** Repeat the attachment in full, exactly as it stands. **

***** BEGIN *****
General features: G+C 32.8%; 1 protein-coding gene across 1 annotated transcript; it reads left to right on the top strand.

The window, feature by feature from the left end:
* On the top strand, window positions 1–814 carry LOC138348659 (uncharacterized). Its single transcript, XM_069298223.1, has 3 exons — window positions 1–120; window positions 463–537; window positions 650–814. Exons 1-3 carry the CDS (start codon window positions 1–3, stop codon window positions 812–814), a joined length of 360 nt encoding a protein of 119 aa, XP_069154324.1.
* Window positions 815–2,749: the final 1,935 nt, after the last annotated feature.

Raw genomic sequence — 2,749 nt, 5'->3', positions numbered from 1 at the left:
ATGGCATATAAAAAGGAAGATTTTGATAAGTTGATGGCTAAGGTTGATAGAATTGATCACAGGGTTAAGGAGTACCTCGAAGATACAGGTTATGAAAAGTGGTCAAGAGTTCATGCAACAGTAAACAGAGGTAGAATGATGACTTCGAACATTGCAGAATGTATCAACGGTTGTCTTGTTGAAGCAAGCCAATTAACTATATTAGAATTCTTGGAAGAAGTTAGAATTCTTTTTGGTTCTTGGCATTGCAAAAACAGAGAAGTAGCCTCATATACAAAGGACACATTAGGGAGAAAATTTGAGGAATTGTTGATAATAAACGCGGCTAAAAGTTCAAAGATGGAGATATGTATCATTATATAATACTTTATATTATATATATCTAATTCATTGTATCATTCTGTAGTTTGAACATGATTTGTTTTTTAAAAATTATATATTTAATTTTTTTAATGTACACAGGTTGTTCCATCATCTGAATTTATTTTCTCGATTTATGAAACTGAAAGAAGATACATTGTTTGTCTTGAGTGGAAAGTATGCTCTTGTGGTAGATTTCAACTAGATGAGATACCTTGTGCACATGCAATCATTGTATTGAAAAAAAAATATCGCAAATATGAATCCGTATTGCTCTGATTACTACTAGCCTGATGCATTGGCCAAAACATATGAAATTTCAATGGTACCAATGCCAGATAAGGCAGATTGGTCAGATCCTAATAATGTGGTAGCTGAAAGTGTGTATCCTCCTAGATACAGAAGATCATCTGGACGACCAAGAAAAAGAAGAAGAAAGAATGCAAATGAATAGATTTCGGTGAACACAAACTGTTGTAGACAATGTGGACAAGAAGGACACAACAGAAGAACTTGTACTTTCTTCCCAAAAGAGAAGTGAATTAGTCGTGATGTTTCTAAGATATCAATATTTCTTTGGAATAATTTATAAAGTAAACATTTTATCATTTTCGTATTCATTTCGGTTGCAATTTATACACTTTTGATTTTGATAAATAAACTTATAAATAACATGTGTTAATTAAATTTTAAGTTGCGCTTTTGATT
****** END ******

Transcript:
General features: G+C 32.8%; 1 protein-coding gene across 1 annotated transcript; it reads left to right on the top strand.

The window, feature by feature from the left end:
* On the top strand, window positions 1–814 carry LOC138348659 (uncharacterized). Its single transcript, XM_069298223.1, has 3 exons — window positions 1–120; window positions 463–537; window positions 650–814. Exons 1-3 carry the CDS (start codon window positions 1–3, stop codon window positions 812–814), a joined length of 360 nt encoding a protein of 119 aa, XP_069154324.1.
* Window positions 815–2,749: the final 1,935 nt, after the last annotated feature.

Raw genomic sequence — 2,749 nt, 5'->3', positions numbered from 1 at the left:
ATGGCATATAAAAAGGAAGATTTTGATAAGTTGATGGCTAAGGTTGATAGAATTGATCACAGGGTTAAGGAGTACCTCGAAGATACAGGTTATGAAAAGTGGTCAAGAGTTCATGCAACAGTAAACAGAGGTAGAATGATGACTTCGAACATTGCAGAATGTATCAACGGTTGTCTTGTTGAAGCAAGCCAATTAACTATATTAGAATTCTTGGAAGAAGTTAGAATTCTTTTTGGTTCTTGGCATTGCAAAAACAGAGAAGTAGCCTCATATACAAAGGACACATTAGGGAGAAAATTTGAGGAATTGTTGATAATAAACGCGGCTAAAAGTTCAAAGATGGAGATATGTATCATTATATAATACTTTATATTATATATATCTAATTCATTGTATCATTCTGTAGTTTGAACATGATTTGTTTTTTAAAAATTATATATTTAATTTTTTTAATGTACACAGGTTGTTCCATCATCTGAATTTATTTTCTCGATTTATGAAACTGAAAGAAGATACATTGTTTGTCTTGAGTGGAAAGTATGCTCTTGTGGTAGATTTCAACTAGATGAGATACCTTGTGCACATGCAATCATTGTATTGAAAAAAAAATATCGCAAATATGAATCCGTATTGCTCTGATTACTACTAGCCTGATGCATTGGCCAAAACATATGAAATTTCAATGGTACCAATGCCAGATAAGGCAGATTGGTCAGATCCTAATAATGTGGTAGCTGAAAGTGTGTATCCTCCTAGATACAGAAGATCATCTGGACGACCAAGAAAAAGAAGAAGAAAGAATGCAAATGAATAGATTTCGGTGAACACAAACTGTTGTAGACAATGTGGACAAGAAGGACACAACAGAAGAACTTGTACTTTCTTCCCAAAAGAGAAGTGAATTAGTCGTGATGTTTCTAAGATATCAATATTTCTTTGGAATAATTTATAAAGTAAACATTTTATCATTTTCGTATTCATTTCGGTTGCAATTTATACACTTTTGATTTTGATAAATAAACTTATAAATAACATGTGTTAATTAAATTTTAAGTTGCGCTTTTGATT